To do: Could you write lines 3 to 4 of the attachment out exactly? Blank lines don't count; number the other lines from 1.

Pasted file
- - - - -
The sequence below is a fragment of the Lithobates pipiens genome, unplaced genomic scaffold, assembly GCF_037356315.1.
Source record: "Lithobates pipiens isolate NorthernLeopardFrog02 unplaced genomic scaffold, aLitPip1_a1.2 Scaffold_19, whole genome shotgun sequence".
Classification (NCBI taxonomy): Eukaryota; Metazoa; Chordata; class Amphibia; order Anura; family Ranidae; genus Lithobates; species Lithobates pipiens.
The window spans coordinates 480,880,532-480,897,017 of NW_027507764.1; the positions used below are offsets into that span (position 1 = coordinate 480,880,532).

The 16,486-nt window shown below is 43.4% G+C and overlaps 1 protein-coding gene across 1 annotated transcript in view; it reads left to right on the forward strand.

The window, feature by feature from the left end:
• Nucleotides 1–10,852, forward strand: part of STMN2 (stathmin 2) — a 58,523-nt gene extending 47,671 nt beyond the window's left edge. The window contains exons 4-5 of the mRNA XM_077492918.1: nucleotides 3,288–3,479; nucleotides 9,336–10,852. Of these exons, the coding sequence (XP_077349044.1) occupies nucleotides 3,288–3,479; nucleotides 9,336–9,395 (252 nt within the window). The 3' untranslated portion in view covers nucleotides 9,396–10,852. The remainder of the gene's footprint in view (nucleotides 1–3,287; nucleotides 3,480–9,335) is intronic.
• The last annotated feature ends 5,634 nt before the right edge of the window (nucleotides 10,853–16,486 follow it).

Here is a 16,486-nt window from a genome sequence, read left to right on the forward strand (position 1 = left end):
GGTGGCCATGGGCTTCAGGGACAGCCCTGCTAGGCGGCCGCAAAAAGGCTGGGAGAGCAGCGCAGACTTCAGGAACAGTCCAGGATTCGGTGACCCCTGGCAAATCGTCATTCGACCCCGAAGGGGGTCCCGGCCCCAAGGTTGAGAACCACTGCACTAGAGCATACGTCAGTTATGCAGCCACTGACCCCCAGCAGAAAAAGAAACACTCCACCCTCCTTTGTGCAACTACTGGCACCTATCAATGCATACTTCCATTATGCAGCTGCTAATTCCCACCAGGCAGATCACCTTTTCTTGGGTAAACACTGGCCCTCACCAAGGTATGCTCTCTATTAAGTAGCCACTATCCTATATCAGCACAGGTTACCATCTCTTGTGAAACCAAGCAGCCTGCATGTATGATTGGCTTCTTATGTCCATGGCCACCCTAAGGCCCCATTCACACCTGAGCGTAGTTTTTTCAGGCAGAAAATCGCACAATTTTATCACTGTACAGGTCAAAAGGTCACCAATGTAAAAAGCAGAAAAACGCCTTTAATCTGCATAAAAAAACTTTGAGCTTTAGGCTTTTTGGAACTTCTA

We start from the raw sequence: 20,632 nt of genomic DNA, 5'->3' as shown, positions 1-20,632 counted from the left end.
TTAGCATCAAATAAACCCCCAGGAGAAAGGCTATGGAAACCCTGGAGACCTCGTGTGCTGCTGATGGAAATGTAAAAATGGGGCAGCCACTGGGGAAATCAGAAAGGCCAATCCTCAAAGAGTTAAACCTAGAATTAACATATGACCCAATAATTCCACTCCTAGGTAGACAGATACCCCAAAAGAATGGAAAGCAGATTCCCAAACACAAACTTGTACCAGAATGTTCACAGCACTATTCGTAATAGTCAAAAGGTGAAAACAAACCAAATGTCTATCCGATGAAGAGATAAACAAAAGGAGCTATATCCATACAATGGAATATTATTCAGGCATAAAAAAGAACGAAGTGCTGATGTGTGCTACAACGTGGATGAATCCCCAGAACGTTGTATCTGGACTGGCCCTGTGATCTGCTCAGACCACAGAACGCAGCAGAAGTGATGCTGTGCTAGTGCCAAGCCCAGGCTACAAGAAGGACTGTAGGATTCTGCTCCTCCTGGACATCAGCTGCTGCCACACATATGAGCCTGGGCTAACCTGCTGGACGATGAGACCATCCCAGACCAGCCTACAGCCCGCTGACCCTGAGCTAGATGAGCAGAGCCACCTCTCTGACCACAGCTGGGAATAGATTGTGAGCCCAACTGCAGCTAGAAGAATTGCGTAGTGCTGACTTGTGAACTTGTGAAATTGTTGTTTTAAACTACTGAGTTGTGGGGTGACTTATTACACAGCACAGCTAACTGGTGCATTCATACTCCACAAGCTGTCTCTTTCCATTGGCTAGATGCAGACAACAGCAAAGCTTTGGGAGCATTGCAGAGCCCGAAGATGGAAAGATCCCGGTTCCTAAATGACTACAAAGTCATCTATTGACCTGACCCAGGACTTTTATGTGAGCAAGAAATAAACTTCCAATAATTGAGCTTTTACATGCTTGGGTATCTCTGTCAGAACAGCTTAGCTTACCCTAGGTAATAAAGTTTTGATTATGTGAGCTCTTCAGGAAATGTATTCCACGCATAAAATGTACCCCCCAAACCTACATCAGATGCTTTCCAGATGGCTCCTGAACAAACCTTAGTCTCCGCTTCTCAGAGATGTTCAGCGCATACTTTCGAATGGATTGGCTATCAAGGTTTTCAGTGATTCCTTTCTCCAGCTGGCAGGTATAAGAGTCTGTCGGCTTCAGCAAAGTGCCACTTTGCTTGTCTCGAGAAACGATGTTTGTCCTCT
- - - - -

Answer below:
Classification (NCBI taxonomy): Eukaryota; Metazoa; Chordata; class Amphibia; order Anura; family Ranidae; genus Lithobates; species Lithobates pipiens.
The window spans coordinates 480,880,532-480,897,017 of NW_027507764.1; the positions used below are offsets into that span (position 1 = coordinate 480,880,532).